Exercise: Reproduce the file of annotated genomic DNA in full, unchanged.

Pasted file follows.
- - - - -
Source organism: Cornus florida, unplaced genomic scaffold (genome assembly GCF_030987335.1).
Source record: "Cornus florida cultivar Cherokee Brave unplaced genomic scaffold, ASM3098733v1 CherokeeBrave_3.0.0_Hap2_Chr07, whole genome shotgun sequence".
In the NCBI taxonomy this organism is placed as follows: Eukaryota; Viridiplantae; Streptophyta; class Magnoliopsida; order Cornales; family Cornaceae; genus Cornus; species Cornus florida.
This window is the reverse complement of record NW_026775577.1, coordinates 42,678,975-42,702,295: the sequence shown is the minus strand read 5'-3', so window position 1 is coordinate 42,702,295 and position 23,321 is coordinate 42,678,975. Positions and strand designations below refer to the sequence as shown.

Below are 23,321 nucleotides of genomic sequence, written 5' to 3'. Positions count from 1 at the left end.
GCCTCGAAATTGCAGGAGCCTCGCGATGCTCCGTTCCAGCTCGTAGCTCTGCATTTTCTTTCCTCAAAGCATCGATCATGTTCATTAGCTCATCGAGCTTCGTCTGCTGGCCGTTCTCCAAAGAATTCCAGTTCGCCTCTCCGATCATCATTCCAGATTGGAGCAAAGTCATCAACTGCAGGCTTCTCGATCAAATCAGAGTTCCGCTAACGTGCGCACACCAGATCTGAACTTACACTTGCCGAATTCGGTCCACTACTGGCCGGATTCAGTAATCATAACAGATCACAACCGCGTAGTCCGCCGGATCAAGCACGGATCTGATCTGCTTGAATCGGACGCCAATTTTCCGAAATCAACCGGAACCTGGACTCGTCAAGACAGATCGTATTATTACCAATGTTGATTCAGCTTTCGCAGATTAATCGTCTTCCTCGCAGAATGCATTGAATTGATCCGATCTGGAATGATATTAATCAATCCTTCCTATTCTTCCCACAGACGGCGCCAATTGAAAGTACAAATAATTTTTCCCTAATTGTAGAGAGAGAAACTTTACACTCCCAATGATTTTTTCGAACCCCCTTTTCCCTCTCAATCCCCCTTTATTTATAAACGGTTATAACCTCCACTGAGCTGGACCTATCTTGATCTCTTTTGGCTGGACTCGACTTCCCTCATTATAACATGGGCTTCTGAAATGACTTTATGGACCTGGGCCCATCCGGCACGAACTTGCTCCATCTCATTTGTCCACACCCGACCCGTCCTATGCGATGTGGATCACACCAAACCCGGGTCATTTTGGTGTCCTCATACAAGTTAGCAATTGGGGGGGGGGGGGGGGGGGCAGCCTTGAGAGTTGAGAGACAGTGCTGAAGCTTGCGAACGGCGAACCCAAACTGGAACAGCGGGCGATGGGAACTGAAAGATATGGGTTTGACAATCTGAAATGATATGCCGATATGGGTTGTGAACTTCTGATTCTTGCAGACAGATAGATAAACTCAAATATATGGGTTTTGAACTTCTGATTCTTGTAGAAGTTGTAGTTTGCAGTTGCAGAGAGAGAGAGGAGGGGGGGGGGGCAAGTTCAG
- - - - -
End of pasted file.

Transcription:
Source organism: Cornus florida, unplaced genomic scaffold (genome assembly GCF_030987335.1).
Source record: "Cornus florida cultivar Cherokee Brave unplaced genomic scaffold, ASM3098733v1 CherokeeBrave_3.0.0_Hap2_Chr07, whole genome shotgun sequence".
In the NCBI taxonomy this organism is placed as follows: Eukaryota; Viridiplantae; Streptophyta; class Magnoliopsida; order Cornales; family Cornaceae; genus Cornus; species Cornus florida.
This window is the reverse complement of record NW_026775577.1, coordinates 42,678,975-42,702,295: the sequence shown is the minus strand read 5'-3', so window position 1 is coordinate 42,702,295 and position 23,321 is coordinate 42,678,975. Positions and strand designations below refer to the sequence as shown.

Below are 23,321 nucleotides of genomic sequence, written 5' to 3'. Positions count from 1 at the left end.
GCCTCGAAATTGCAGGAGCCTCGCGATGCTCCGTTCCAGCTCGTAGCTCTGCATTTTCTTTCCTCAAAGCATCGATCATGTTCATTAGCTCATCGAGCTTCGTCTGCTGGCCGTTCTCCAAAGAATTCCAGTTCGCCTCTCCGATCATCATTCCAGATTGGAGCAAAGTCATCAACTGCAGGCTTCTCGATCAAATCAGAGTTCCGCTAACGTGCGCACACCAGATCTGAACTTACACTTGCCGAATTCGGTCCACTACTGGCCGGATTCAGTAATCATAACAGATCACAACCGCGTAGTCCGCCGGATCAAGCACGGATCTGATCTGCTTGAATCGGACGCCAATTTTCCGAAATCAACCGGAACCTGGACTCGTCAAGACAGATCGTATTATTACCAATGTTGATTCAGCTTTCGCAGATTAATCGTCTTCCTCGCAGAATGCATTGAATTGATCCGATCTGGAATGATATTAATCAATCCTTCCTATTCTTCCCACAGACGGCGCCAATTGAAAGTACAAATAATTTTTCCCTAATTGTAGAGAGAGAAACTTTACACTCCCAATGATTTTTTCGAACCCCCTTTTCCCTCTCAATCCCCCTTTATTTATAAACGGTTATAACCTCCACTGAGCTGGACCTATCTTGATCTCTTTTGGCTGGACTCGACTTCCCTCATTATAACATGGGCTTCTGAAATGACTTTATGGACCTGGGCCCATCCGGCACGAACTTGCTCCATCTCATTTGTCCACACCCGACCCGTCCTATGCGATGTGGATCACACCAAACCCGGGTCATTTTGGTGTCCTCATACAAGTTAGCAATTGGGGGGGGGGGGGGGGGGGCAGCCTTGAGAGTTGAGAGACAGTGCTGAAGCTTGCGAACGGCGAACCCAAACTGGAACAGCGGGCGATGGGAACTGAAAGATATGGGTTTGACAATCTGAAATGATATGCCGATATGGGTTGTGAACTTCTGATTCTTGCAGACAGATAGATAAACTCAAATATATGGGTTTTGAACTTCTGATTCTTGTAGAAGTTGTAGTTTGCAGTTGCAGAGAGAGAGAGGAGGGGGGGGGGGCAAGTTCAG